2016 Disabled List Information and the Future of Injury Analysis

The Dodgers lost a major league-record 2,418 man days to disabled list in 2016. (via Keith Allison)

The Dodgers lost a major league-record 2,418 man days to the disabled list in 2016. (via Keith Allison)

It’s that time of year when I get around to slogging through the past season’s disabled list data and investigate trends. The big change this season is that I don’t have any bonus coverage. After examining injury information for seven seasons, I have hit a road block with new topics. Instead of rehashing studies already done, I am going to suggest some ways injury analysis can expand.


To put in simply, 2016 was the season to break all disabled list highs. Here are the major league totals for days missed and DL trips.

The new high for DL trips (571) broke the old record by 17. The number is a three percent increase over the previous high in 2013.

The real eye-opener is with the days lost. The total (36893) broke the previous high by over 6,000 days (21% increase). This total averages out to 200 extra days per team. In 2016, the days lost per trip got over 60 for the first time ever (average of 2002 to 2015 was 54.7).

As you can see the average days lost per trip hovered around the 55-day mark until this season. The jump may be attributed to Tommy John surgeries taking 14 months for a pitcher to return versus the historic 12 months. Otherwise, nothing yet sticks out as being abnormal.

Now onto the individual team totals. First, here are the one, three, five, and 15-year averages for each team.

While the White Sox still dominate the 15-year total, three different teams lead the one (Astros), three (Indians) and five (Twins) year time frames.

The most interesting piece of information is that the Dodgers, Athletics and Braves each broke the all-time single-season high in days missed, a record previously held by the 2014 Rangers. The Dodgers didn’t mess around and set the all-time high with over 2,400 days lost.

Team Season Days Lost
Dodgers 2016 2418
Athletics 2016 2308
Braves 2016 2205
Rangers 2014 2116
Diamondbacks 2004 2017
Padres 2012 1973
Royals 2007 1857
Rangers 2015 1846
Rangers 2004 1811
Mets 2015 1790

The Dodgers also tied the 2012 Red Sox with 33 DL trips. The 2016 Braves and Athletics also make the top 10.

Team Season DL Trips
Dodgers 2016 33
Red Sox 2012 33
Twins 2011 31
Braves 2016 30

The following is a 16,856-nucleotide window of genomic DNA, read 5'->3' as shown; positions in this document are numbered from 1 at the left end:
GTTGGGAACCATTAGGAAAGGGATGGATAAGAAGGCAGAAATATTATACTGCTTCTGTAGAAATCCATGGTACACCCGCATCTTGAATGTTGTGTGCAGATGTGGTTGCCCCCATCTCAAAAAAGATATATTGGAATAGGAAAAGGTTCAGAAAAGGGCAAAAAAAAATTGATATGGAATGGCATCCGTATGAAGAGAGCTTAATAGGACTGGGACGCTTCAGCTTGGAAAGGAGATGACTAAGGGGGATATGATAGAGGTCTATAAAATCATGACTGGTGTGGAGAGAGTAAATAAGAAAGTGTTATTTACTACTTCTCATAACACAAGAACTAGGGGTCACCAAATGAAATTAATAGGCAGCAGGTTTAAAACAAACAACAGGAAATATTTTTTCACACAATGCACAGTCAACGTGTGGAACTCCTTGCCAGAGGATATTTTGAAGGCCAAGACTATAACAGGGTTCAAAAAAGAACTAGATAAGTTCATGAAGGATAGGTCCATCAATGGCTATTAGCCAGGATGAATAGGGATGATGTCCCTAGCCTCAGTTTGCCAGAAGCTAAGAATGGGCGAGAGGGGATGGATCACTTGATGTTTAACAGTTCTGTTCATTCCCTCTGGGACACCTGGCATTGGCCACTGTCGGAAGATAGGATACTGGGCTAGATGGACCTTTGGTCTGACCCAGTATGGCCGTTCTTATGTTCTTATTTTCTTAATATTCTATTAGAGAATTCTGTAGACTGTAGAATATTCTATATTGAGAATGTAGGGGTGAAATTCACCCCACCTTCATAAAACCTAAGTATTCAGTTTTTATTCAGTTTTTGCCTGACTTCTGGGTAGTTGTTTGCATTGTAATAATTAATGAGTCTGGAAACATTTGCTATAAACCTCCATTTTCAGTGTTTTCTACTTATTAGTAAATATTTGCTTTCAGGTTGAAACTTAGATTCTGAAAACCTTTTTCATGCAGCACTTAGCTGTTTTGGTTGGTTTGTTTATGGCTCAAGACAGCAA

Rangers 2004 30
Nationals 2008 30
Red Sox 2010 30
Yankees 2013 29
Padres 2002 28
Athletics 2016 27

Now, one more all-time high set by the Dodgers. Here are the DL days and trips by team divided up by pitchers and hitters.

Here are the all-times from the two graphs:

  • Pitchers (total days): Dodgers (1st), Braves (2nd), Athletics (3rd), Rockies (9th)
  • Hitters (total days): Athletics (5th)
  • Pitchers (total trips): Dodgers (1st), Braves (3rd), Rockies (6th), Athletics (6th)
  • Hitters (total trips): none

This season, it was the pitchers who missed the most days by far. Here is a comparison of 2016 days missed by pitchers to the overall total a few seasons back.

The number of total days lost to the DL in 2006 was 23,833. The days lost only to pitchers this past year was 23,121. If the pitcher-related increase in DL days continues, at some point in the near future, more days will be lost to just pitchers than to the combined total of hitters and pitchers.

Finally, here is a customizable table showing the number of total days per team lost to the DL over time (thanks to Bill Petti for updating the information).

Now that the new yearly data have been examined, here are some ways injury information can be expanded to help with future research.

1. More and better information

The biggest issue with the injury information is the lack of it. When I started examining this stuff years back, I was amazed there was none. Even though everything was clearly available on MLB.com’s website, not one person was tracking and processing it. Baseball stats are available going back to before 1900, but current injury information might as well have been nonexistent.